The Trials of Phillis Wheatley

America's First Black Poet and Her Encounters with the Founding Fathers

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By Henry Louis Gates

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In 1773, the slave Phillis Wheatley literally wrote her way to freedom. The first person of African descent to publish a book of poems in English, she was emancipated by her owners in recognition of her literary achievement. For a time, Wheatley was the most famous black woman in the West. But Thomas Jefferson, unlike his contemporaries Ben Franklin and George Washington, refused to acknowledge her gifts as a writer — a repudiation that eventually inspired generations of black writers to build an extraordinary body of literature in their efforts to prove him wrong.

In The Trials of Phillis Wheatley, Henry Louis Gates Jr. explores the pivotal roles that Wheatley and Jefferson played in shaping the black literary tradition. Writing with all the lyricism and critical skill that place him at the forefront of American letters, Gates brings to life the characters, debates, and controversy that surrounded Wheatley in her day and ours.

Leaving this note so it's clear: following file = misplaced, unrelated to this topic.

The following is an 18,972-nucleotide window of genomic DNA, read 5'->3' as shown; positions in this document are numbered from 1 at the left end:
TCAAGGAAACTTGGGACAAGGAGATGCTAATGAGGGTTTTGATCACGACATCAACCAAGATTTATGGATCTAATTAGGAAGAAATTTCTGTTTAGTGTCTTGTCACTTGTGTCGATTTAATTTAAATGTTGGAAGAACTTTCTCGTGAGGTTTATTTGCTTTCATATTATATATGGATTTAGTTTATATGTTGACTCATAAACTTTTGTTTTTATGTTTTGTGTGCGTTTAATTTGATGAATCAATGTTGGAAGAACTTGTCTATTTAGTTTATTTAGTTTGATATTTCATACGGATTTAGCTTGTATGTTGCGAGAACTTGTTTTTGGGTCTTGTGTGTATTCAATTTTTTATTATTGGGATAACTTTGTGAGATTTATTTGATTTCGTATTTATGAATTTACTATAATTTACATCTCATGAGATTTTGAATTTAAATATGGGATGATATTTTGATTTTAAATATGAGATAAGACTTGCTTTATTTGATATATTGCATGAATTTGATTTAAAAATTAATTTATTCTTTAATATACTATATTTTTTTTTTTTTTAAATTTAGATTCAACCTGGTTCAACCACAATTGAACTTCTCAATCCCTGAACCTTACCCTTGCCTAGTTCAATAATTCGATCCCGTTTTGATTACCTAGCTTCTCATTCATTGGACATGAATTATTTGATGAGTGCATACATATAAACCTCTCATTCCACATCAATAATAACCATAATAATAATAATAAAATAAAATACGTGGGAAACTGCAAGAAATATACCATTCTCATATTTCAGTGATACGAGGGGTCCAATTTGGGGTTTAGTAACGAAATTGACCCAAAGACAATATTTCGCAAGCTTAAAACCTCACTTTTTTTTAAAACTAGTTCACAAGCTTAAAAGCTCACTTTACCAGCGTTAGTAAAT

• Deseret News
    “There's a wealth of history here… Gates has brought this absorbing information together in an accessible but comprehensive way.”

On Sale
Jan 12, 2010
Page Count
144 pages
Publisher
Civitas Books
ISBN-13
9780465018505

Henry Louis Gates

About the Author

Henry Louis Gates, Jr., is the Alphonse Fletcher University Professor and Director of the W.E.B. Du Bois Institute for African and African American Research at Harvard University. He is the author of numerous books, including Colored People, Thirteen Ways of Looking at a Black Man, In Search of Our Roots, and the American Book Award-winning The Signifying Monkey. He lives in Cambridge, Massachusetts.

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